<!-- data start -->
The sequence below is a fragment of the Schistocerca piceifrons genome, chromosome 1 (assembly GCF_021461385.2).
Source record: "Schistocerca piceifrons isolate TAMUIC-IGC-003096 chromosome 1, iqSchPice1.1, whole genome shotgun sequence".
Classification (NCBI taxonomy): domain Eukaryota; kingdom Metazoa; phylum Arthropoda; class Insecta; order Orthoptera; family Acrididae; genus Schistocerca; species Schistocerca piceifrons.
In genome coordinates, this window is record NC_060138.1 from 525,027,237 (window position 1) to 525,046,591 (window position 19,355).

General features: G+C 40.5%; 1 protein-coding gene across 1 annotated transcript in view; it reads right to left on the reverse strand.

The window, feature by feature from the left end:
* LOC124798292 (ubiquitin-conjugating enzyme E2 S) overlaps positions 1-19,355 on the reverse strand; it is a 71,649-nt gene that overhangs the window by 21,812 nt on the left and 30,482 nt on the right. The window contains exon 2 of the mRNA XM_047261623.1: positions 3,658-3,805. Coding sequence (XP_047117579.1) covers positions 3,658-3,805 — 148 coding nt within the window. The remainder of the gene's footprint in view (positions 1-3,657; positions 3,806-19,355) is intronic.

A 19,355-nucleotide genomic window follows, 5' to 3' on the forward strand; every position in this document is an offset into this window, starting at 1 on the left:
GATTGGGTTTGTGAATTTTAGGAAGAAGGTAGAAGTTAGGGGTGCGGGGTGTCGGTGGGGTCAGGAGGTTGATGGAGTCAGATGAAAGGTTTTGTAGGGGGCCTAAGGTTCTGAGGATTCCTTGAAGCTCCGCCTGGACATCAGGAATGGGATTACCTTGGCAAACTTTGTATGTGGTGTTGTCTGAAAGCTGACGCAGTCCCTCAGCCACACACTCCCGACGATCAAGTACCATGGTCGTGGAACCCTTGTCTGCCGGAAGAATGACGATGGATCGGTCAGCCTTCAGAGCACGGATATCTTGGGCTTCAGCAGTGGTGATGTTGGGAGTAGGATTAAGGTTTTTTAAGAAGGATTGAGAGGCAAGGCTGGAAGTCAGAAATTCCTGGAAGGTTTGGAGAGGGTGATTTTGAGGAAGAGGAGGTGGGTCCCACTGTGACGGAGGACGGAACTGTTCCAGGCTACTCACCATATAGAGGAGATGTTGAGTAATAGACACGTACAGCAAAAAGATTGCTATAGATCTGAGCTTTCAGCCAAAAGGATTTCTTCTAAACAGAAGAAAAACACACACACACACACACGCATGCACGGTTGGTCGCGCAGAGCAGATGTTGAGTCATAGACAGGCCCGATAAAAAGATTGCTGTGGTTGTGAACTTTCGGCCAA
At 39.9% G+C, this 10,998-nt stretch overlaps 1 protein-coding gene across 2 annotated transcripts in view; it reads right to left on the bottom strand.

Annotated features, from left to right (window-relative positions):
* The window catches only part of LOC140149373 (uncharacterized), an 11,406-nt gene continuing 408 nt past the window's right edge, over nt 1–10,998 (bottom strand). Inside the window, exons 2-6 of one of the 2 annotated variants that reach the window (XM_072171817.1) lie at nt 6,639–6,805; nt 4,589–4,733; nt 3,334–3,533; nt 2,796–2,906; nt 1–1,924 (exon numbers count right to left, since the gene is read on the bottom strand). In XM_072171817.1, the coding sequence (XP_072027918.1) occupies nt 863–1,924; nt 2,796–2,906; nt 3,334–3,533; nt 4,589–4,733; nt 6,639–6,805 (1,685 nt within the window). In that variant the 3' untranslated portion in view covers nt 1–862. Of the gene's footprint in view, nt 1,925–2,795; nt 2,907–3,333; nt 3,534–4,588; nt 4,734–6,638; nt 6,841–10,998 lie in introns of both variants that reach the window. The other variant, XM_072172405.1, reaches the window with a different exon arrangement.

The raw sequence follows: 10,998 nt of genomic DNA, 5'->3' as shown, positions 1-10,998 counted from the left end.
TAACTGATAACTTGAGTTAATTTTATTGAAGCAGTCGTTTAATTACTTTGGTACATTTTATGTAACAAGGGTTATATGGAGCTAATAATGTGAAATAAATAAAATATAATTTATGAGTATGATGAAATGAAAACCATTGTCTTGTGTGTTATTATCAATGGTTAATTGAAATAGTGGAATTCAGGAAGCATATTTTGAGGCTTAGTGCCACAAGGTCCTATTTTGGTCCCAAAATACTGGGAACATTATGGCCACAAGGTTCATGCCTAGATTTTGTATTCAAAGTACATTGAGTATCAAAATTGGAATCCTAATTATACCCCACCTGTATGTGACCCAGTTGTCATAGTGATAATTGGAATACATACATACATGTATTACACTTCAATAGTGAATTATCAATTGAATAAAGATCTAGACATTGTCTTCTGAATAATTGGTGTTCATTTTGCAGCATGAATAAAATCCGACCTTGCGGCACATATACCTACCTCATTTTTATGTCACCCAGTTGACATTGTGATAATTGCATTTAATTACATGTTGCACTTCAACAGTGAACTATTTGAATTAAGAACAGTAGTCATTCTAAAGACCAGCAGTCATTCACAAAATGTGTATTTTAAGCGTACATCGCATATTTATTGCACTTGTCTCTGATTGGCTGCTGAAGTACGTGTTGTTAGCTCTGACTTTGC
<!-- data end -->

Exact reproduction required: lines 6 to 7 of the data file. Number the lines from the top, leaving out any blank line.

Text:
The window, feature by feature from the left end:
* LOC124798292 (ubiquitin-conjugating enzyme E2 S) overlaps positions 1-19,355 on the reverse strand; it is a 71,649-nt gene that overhangs the window by 21,812 nt on the left and 30,482 nt on the right. The window contains exon 2 of the mRNA XM_047261623.1: positions 3,658-3,805. Coding sequence (XP_047117579.1) covers positions 3,658-3,805 — 148 coding nt within the window. The remainder of the gene's footprint in view (positions 1-3,657; positions 3,806-19,355) is intronic.